Palestinians are using archeology to advance their statehood bid. Prominent archaeologist Gabriel Barkai called it "cultural Intifada."
The PA will seek World Heritage status for the birthplace of Jesus, Bethlehem, once the UN’s cultural agency (UNESCO) admits them as a full member. Hamdan Taha, the Palestinian Authority minister who deals with antiquities and culture, also listed Nablus and Hebron among 20 cultural heritage sites which he said could be nominated as World Heritage Sites.
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Professor Taha is a pioneer of the new Palestinian revisionism. Last January National Geographic magazine ran a “Travel Palestine” ad that appeared to blot out the State of Israel’s existence. Published by Taha’s Ministry of Antiquities, the ad said that “Palestine lies between the Mediterranean coast and Jordan River.” This is just one example of Taha’s propaganda successes around the world.
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Taha's bid at UNESCO is supported by the Vatican Custody of the Holy Land, the Greek Orthodox Church, and the Armenian Church. As th UN bid brings the Palestinians closer to an independent state, the historical and archeological claims are playing an increasingly prominent role in the building of the national consciousness.
Taha, who did his undergraduate work in Berlin, worked in Jericho with Paolo Matthiae, an Italian scholar who discovered Ebla, the Syrian site that is most famous for the “Ebla tablets.” In Herodion (Herod’s fortress in the Judean hills), Taha worked with Michele Piccirillo, a Fransciscan priest who has been one of the most famous Italian archaeologists. Taha gets funds and support from UNESCO, European governments and societies like the Studium Biblicum Franciscanum, a major Catholic association in Jerusalem.
The former Vatican’s archbishop in Jerusalem, Michel Sabbah, who just promoted an appeal to the UE and US to “stop the Hebraization of Jerusalem,” and the current Latin Patriarch of Jerusalem, Fouad Twal, who is denouncing the “Judaization of the city,” are just two major Christian figures who embraced Taha’s rhetoric.
Taha manages 10 research excavations conducted with foreign funding. The Dutch government, through UNESCO, just donated 300,000 euros to the Palestinian Authority, meant to finance the excavation of an ancient city outside Nablus. A feature entitled “Jerusalem, a City Crying Out for Justice” in the PA’s Internet site said that “all historic studies and archeological excavations have failed to find any proof” for the existence of the ancient Jewish temples.
Taha is now trying to put together a case to take Israel to the International Court of Justice in the Hague to condemn the Israeli excavations near the Temple Mount as “war crimes and crimes against humanity.” This is the most inflammatory calumny that was directly connected to the deaths of dozens of Israelis and Palestinians during the so-called “Western Wall Tunnel riots” of 1995.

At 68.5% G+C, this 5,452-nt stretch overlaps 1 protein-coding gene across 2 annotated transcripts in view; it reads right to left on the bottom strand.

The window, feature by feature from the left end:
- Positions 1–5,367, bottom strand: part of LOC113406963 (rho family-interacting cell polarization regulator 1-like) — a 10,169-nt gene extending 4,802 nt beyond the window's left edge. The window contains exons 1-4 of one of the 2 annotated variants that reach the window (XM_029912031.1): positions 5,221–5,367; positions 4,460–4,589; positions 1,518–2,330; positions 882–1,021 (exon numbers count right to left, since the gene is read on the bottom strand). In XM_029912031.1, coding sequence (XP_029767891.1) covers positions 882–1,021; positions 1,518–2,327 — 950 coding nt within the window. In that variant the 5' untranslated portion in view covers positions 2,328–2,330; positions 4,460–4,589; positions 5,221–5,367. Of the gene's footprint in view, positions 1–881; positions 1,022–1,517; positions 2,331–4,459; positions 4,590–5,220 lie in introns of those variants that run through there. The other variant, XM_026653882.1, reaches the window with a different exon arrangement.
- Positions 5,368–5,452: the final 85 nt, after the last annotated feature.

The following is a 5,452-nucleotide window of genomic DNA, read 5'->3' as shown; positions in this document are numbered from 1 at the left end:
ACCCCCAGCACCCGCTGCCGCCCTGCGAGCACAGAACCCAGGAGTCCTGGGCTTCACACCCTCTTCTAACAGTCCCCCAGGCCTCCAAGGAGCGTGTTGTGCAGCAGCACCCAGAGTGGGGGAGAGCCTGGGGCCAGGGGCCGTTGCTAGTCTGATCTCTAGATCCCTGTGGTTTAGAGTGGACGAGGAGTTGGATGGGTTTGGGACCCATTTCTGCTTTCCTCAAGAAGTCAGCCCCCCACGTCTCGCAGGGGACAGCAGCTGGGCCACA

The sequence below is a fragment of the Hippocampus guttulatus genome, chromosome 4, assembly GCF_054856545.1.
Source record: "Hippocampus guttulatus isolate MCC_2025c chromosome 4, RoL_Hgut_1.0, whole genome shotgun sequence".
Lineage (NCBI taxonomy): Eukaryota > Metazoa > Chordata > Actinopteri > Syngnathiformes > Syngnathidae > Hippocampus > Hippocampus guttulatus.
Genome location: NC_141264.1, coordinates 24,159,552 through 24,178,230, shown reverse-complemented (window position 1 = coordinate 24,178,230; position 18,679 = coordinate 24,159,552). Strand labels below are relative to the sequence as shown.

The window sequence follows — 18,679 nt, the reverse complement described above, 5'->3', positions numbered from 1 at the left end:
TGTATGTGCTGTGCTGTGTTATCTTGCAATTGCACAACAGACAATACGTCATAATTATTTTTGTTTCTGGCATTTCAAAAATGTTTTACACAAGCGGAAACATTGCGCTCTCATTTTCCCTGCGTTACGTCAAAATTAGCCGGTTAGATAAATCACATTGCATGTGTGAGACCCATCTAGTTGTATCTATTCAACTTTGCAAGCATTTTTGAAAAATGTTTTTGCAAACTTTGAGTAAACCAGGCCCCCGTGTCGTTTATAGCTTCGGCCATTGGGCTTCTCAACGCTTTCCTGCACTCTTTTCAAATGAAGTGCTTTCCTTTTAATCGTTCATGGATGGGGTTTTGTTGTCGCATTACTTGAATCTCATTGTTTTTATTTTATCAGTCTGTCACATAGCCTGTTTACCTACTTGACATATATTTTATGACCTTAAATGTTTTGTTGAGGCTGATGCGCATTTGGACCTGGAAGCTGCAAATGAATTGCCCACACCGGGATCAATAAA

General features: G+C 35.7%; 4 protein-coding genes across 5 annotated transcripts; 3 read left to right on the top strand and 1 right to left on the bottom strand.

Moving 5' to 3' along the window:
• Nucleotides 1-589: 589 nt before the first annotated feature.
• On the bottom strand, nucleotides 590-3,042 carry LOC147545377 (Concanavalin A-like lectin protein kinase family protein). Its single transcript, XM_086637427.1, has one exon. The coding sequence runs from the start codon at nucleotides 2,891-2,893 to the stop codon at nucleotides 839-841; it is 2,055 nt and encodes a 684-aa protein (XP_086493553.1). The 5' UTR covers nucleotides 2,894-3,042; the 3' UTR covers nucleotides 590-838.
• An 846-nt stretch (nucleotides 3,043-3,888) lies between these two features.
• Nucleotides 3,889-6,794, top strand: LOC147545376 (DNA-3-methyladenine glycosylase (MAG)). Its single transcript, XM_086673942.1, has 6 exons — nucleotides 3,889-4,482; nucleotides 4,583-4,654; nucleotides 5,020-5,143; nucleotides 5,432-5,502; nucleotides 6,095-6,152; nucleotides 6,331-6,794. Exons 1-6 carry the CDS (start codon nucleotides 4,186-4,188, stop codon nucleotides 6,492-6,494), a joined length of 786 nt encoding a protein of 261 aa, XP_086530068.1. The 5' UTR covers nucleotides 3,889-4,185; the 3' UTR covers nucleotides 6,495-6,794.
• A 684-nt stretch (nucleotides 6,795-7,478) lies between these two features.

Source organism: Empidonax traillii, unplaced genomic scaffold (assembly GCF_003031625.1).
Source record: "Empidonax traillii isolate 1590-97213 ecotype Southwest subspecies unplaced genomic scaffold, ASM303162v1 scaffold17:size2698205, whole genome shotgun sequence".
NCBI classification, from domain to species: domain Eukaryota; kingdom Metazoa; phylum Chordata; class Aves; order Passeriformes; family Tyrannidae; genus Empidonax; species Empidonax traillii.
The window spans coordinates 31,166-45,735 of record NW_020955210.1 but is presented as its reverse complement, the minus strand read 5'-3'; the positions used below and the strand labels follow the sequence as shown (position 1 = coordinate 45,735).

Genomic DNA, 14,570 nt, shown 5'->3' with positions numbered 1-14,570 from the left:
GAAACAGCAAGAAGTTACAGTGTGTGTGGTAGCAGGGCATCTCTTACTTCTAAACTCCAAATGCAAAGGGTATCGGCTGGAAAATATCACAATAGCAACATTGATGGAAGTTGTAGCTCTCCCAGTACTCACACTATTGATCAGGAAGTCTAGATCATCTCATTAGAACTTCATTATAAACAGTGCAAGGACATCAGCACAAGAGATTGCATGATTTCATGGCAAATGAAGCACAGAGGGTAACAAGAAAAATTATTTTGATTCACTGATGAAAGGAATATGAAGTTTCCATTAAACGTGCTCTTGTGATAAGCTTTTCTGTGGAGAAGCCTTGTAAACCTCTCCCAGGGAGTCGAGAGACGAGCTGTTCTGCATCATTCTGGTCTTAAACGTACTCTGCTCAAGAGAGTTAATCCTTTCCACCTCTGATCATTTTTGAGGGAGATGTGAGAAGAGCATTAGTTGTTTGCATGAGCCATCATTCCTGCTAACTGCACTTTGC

From his office in a restored house in Ramallah, Taha is also mastering a new Palestinian denial meant to cancel any trace of Jewish presence in the Holy Land. According to Taha, the Bible is a “mythological narrative,” Israeli archeology is “Eurocentric,” “land was confiscated in the name of God and archaeology” and the Israeli works are rooted in “imperialism.”
Taha just finished a project, in cooperation with the Dutch University of Leiden, on the outskirt of Nablus, Tel Balata, home to the Joseph’s Tome, one of Judaism’s holiest sites. The renewed excavations at Tel Balata and the establishment of the archaeological park are being conducted jointly by Taha’s ministry, the government of the Netherlands and UNESCO. Taha hopes that the dig will help in “writing or rewriting the history of Palestine.”
Despite Tal Balata being identified with ancient Shechem in Samaria, where the Israelites buried Joseph’s bones when they returned from Egypt, Palestinians now claim that the tomb in reality is the final resting place of Sheikh Yusuf Dukat, a locally venerated Muslim who lived about 150 years ago.
When last year Prime Minister Benjamin Netanyahu declared that two religious sites, Rachel’s Tomb in Bethlehem and Cave of Patriarchs in Hebron, would be among 150 Israeli heritage sites considered for renovation, Taha declared that the Jewish character of the two holy shrines was “artificial” and “a robbery.” He said that even the Dead Sea Scrolls were “stolen” from Palestinians.
The town of Shiloh is another target for Taha’s revisionism. Despite Shiloh being the capital of the Jewish nation for nearly four centuries and the Jews having brought the Tabernacle there, making Shiloh the religious center of the Israelites before Jerusalem, Taha is convincing the international community that the Jewish Shiloh never existed: “In Shiloh the settlers pretended to have found the tabernacles,” he proclaimed. “They can find the chicken bone my grandfather ate 50 years ago and say it was a young calf for ancient sacrifice.”
On October 21, 2010, UNESCO formally declared that Rachel’s Tomb is the Bilal ibn Rabah mosque - endorsing one of Taha’s lies. Israel, under a direct assault on the foundations of the Jewish people, is drawing back and the world now literally believes that the Jews stole the past, the Jewish monuments are Arab treasures stolen by the Zionists, and that the Jews are no more than invading colonizers.
Archaeologist Barkai once said that this revisionism is even worse than Holocaust denial. Yet for now, Palestinians are winning the war to rewrite history.
Giulio Meotti, a journalist with Il Foglio, is the author of the book A New Shoah: The Untold Story of Israel's Victims of Terrorism